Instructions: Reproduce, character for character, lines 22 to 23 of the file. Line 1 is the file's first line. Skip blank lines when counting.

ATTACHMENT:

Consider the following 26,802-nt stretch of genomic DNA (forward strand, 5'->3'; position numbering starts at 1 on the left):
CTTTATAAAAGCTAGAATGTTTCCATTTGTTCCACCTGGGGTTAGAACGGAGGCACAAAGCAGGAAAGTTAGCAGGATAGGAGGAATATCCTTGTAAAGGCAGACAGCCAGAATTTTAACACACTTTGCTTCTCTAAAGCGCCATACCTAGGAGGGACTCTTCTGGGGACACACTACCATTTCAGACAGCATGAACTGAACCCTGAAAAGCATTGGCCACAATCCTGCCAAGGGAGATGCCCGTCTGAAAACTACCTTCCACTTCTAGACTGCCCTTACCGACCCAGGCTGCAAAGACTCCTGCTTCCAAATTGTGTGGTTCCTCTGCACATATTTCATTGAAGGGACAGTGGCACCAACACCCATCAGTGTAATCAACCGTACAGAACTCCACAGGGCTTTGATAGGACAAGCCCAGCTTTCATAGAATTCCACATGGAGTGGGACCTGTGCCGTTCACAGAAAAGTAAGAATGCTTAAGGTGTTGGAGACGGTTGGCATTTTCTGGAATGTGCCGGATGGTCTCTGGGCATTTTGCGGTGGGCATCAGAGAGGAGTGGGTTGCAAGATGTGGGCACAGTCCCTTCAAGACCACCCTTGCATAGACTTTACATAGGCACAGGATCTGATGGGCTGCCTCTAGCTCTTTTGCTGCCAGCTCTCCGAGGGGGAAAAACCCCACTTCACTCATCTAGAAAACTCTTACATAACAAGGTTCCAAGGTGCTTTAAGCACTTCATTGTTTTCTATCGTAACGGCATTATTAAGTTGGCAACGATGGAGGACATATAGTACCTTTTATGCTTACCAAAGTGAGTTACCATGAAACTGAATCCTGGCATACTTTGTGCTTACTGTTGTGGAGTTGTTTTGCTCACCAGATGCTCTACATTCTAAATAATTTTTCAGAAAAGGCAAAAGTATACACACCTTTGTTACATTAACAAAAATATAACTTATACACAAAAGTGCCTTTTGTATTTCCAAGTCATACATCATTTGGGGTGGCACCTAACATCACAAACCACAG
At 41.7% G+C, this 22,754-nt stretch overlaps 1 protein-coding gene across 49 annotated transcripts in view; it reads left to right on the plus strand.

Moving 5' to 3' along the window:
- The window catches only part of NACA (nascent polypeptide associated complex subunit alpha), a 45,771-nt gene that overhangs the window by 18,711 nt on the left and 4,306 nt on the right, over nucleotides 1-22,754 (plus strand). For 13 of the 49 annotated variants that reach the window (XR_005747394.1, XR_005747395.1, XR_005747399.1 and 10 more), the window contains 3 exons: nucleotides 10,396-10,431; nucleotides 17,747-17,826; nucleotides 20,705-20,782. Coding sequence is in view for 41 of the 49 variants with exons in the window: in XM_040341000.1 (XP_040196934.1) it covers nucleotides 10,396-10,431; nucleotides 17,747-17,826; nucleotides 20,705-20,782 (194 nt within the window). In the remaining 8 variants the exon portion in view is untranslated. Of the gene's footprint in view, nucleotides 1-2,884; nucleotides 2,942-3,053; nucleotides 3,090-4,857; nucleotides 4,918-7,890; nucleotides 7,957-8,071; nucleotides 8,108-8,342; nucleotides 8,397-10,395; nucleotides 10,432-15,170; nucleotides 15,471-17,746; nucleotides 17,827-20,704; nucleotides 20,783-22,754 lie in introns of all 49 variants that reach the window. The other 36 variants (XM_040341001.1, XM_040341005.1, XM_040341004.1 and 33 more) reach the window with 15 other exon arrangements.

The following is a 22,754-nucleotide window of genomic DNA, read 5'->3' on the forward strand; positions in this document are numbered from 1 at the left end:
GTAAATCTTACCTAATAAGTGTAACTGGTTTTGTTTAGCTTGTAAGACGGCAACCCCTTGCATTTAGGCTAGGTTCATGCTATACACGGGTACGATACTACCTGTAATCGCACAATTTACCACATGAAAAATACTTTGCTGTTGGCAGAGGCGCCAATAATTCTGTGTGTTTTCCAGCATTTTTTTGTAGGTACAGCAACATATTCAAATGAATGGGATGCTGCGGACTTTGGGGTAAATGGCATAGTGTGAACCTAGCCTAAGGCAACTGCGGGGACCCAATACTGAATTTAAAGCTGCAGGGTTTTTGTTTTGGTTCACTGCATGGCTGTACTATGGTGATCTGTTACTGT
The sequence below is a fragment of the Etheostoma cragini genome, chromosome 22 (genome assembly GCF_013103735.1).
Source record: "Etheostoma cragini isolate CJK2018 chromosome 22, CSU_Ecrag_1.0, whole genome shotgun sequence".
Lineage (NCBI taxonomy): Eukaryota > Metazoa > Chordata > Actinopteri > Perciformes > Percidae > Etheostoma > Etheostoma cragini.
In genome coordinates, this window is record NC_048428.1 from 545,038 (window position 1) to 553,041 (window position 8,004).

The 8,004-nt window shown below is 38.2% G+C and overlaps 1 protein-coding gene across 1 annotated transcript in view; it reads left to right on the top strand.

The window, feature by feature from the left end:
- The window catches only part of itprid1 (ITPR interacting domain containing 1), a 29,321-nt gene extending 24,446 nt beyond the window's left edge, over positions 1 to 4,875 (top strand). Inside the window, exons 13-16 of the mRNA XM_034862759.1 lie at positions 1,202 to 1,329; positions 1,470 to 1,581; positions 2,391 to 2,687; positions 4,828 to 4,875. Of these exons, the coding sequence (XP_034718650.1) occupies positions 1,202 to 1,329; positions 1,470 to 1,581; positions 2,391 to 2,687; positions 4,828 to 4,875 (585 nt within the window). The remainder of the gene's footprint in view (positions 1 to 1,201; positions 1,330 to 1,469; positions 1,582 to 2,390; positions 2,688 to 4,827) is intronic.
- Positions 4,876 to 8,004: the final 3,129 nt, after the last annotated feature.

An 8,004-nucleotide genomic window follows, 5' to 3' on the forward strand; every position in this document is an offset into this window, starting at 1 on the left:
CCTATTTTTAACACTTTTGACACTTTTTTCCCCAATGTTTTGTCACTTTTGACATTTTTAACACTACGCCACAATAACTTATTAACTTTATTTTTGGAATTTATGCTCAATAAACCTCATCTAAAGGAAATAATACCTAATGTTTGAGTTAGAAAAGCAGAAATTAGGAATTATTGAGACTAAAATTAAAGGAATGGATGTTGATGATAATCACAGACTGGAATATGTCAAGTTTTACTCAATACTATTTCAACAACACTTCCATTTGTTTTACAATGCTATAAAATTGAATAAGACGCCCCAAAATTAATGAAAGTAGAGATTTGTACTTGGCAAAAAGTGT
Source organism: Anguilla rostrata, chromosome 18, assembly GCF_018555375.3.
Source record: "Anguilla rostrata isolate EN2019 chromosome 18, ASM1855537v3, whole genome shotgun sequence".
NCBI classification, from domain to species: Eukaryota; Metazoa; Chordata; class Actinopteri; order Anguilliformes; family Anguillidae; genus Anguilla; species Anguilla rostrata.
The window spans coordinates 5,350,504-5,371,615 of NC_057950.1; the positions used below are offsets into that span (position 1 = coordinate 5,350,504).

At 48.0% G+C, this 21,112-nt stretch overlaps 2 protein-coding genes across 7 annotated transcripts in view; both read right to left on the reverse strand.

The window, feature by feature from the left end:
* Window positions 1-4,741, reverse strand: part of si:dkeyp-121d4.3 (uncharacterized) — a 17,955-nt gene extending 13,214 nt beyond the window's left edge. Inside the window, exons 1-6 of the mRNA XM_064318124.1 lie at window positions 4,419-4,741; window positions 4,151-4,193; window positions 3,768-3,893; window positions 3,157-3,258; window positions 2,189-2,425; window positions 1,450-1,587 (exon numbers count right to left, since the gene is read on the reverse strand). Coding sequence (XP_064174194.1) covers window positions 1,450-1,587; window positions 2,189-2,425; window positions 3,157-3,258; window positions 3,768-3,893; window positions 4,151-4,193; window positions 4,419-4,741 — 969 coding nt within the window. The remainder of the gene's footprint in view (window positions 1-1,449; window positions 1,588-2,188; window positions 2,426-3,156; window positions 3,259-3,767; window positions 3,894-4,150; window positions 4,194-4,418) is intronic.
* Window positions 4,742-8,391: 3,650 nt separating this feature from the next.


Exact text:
At 48.0% G+C, this 21,112-nt stretch overlaps 2 protein-coding genes across 7 annotated transcripts in view; both read right to left on the reverse strand.

The window, feature by feature from the left end: